Many real estate firms have pivoted their models by providing their own coworking and flexible office brands as the shared space sector continues to grow. Flexible workspaces have become compatible with workspace needs, making it simpler for firms to find value in this structural pivot.
For example, Tishman Speyer started its own coworking brand due to the market changing and how companies have started viewing real estate. Demand for more flexible terms and fully-serviced offices have been growing tremendously.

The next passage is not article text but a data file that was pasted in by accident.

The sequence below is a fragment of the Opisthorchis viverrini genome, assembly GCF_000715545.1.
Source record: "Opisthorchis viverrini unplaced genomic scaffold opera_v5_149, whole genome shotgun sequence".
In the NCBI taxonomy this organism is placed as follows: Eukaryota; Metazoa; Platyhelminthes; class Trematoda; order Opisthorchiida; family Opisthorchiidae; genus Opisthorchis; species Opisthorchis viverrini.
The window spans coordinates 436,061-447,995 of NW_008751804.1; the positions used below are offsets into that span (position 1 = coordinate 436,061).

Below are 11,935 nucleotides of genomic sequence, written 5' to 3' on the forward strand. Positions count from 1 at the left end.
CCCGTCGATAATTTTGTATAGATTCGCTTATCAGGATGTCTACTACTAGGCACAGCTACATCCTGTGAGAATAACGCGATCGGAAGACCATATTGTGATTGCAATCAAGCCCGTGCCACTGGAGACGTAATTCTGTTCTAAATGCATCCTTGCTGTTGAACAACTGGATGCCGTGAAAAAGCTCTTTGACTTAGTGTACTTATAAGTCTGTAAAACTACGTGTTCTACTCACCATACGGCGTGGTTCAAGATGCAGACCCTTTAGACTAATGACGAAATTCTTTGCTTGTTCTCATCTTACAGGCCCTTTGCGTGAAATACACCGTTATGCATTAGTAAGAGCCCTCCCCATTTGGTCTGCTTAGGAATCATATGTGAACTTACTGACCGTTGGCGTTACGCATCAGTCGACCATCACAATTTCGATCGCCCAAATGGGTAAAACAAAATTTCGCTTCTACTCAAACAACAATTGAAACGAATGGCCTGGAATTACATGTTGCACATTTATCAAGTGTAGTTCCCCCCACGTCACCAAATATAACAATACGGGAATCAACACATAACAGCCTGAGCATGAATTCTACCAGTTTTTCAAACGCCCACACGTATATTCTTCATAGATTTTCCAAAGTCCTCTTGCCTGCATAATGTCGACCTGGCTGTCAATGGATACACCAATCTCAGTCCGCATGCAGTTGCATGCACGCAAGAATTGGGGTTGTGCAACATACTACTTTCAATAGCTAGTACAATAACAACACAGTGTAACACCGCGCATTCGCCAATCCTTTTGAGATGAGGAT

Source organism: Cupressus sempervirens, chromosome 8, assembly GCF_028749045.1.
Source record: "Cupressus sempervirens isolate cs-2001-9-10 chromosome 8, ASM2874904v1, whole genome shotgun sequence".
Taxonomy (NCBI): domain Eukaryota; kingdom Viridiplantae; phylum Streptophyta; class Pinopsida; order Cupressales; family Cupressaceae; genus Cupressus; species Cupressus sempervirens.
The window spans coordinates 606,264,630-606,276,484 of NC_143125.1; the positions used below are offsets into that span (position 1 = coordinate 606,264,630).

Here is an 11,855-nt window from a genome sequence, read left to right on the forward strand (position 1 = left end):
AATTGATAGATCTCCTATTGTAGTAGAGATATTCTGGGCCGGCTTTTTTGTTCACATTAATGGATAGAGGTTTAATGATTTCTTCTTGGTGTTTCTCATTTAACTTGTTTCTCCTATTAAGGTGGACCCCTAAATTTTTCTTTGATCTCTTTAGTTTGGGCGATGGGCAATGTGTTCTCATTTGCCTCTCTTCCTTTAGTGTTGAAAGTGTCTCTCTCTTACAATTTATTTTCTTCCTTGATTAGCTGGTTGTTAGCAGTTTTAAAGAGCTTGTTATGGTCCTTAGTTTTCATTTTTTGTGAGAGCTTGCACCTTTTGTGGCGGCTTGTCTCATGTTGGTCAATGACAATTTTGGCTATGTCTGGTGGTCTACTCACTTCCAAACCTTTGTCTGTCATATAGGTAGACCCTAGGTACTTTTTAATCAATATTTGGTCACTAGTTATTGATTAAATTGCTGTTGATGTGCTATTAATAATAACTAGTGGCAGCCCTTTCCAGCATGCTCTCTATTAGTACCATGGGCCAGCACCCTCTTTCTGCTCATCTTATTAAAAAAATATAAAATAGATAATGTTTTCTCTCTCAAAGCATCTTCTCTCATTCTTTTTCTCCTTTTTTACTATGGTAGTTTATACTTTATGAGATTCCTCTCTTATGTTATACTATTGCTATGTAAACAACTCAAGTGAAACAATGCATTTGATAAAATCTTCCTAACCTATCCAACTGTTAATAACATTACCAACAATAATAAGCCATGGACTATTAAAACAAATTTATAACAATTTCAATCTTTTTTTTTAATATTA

The real estate company launched Studio, its premium coworking brand, to offer an elevated option and curated amenities across its domestic and international market. It currently has six of these locations and is looking to expand to Brazil and Europe.
Reports have shown that flexible offices will take up 13% of total U.S. office stock by 2030, representing around 600 million square feet of space. To fulfill this, firms would need to convert traditional leases into flex space, which Tishman Speyer has already begun to do.